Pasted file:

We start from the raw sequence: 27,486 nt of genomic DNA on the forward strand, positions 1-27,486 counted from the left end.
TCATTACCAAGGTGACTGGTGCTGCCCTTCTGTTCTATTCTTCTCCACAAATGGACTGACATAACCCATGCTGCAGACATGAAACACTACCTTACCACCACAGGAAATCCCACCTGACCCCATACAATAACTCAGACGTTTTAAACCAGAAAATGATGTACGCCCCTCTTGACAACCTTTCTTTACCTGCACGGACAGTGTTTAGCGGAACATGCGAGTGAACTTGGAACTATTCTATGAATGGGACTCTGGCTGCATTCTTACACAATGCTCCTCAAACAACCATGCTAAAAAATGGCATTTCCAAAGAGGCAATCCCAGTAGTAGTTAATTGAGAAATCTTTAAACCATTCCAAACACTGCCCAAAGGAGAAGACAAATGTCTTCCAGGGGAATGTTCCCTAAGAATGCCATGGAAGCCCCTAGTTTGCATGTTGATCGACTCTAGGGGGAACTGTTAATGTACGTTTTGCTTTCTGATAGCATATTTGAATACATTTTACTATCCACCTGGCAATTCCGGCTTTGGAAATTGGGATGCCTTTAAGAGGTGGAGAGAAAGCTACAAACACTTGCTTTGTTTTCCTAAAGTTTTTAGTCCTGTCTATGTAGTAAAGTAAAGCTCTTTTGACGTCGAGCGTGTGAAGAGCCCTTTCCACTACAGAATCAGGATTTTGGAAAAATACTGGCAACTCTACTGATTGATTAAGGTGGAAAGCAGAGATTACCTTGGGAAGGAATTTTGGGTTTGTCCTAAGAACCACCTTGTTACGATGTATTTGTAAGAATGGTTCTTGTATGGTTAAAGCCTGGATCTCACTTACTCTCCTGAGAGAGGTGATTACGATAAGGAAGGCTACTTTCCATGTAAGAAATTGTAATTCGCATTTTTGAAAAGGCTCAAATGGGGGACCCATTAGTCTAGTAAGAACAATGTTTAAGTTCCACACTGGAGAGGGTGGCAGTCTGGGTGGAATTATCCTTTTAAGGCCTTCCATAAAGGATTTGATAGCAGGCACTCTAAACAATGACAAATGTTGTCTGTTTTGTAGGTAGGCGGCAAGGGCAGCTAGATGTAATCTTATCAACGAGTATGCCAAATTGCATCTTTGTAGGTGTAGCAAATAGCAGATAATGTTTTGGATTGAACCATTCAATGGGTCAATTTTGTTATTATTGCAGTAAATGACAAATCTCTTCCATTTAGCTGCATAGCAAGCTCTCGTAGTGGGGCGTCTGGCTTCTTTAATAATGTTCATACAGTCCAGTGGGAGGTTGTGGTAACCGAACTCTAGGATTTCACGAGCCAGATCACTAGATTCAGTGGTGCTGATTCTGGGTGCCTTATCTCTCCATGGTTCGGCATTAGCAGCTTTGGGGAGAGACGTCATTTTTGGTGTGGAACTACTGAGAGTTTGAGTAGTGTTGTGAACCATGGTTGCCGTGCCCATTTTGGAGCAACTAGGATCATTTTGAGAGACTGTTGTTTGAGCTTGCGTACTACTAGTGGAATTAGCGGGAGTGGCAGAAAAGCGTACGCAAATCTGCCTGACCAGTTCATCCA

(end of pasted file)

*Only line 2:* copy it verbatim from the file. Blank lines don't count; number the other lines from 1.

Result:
TCATTACCAAGGTGACTGGTGCTGCCCTTCTGTTCTATTCTTCTCCACAAATGGACTGACATAACCCATGCTGCAGACATGAAACACTACCTTACCACCACAGGAAATCCCACCTGACCCCATACAATAACTCAGACGTTTTAAACCAGAAAATGATGTACGCCCCTCTTGACAACCTTTCTTTACCTGCACGGACAGTGTTTAGCGGAACATGCGAGTGAACTTGGAACTATTCTATGAATGGGACTCTGGCTGCATTCTTACACAATGCTCCTCAAACAACCATGCTAAAAAATGGCATTTCCAAAGAGGCAATCCCAGTAGTAGTTAATTGAGAAATCTTTAAACCATTCCAAACACTGCCCAAAGGAGAAGACAAATGTCTTCCAGGGGAATGTTCCCTAAGAATGCCATGGAAGCCCCTAGTTTGCATGTTGATCGACTCTAGGGGGAACTGTTAATGTACGTTTTGCTTTCTGATAGCATATTTGAATACATTTTACTATCCACCTGGCAATTCCGGCTTTGGAAATTGGGATGCCTTTAAGAGGTGGAGAGAAAGCTACAAACACTTGCTTTGTTTTCCTAAAGTTTTTAGTCCTGTCTATGTAGTAAAGTAAAGCTCTTTTGACGTCGAGCGTGTGAAGAGCCCTTTCCACTACAGAATCAGGATTTTGGAAAAATACTGGCAACTCTACTGATTGATTAAGGTGGAAAGCAGAGATTACCTTGGGAAGGAATTTTGGGTTTGTCCTAAGAACCACCTTGTTACGATGTATTTGTAAGAATGGTTCTTGTATGGTTAAAGCCTGGATCTCACTTACTCTCCTGAGAGAGGTGATTACGATAAGGAAGGCTACTTTCCATGTAAGAAATTGTAATTCGCATTTTTGAAAAGGCTCAAATGGGGGACCCATTAGTCTAGTAAGAACAATGTTTAAGTTCCACACTGGAGAGGGTGGCAGTCTGGGTGGAATTATCCTTTTAAGGCCTTCCATAAAGGATTTGATAGCAGGCACTCTAAACAATGACAAATGTTGTCTGTTTTGTAGGTAGGCGGCAAGGGCAGCTAGATGTAATCTTATCAACGAGTATGCCAAATTGCATCTTTGTAGGTGTAGCAAATAGCAGATAATGTTTTGGATTGAACCATTCAATGGGTCAATTTTGTTATTATTGCAGTAAATGACAAATCTCTTCCATTTAGCTGCATAGCAAGCTCTCGTAGTGGGGCGTCTGGCTTCTTTAATAATGTTCATACAGTCCAGTGGGAGGTTGTGGTAACCGAACTCTAGGATTTCACGAGCCAGATCACTAGATTCAGTGGTGCTGATTCTGGGTGCCTTATCTCTCCATGGTTCGGCATTAGCAGCTTTGGGGAGAGACGTCATTTTTGGTGTGGAACTACTGAGAGTTTGAGTAGTGTTGTGAACCATGGTTGCCGTGCCCATTTTGGAGCAACTAGGATCATTTTGAGAGACTGTTGTTTGAGCTTGCGTACTACTAGTGGAATTAGCGGGAGTGGCAGAAAAGCGTACGCAAATCTGCCTGACCAGTTCATCCA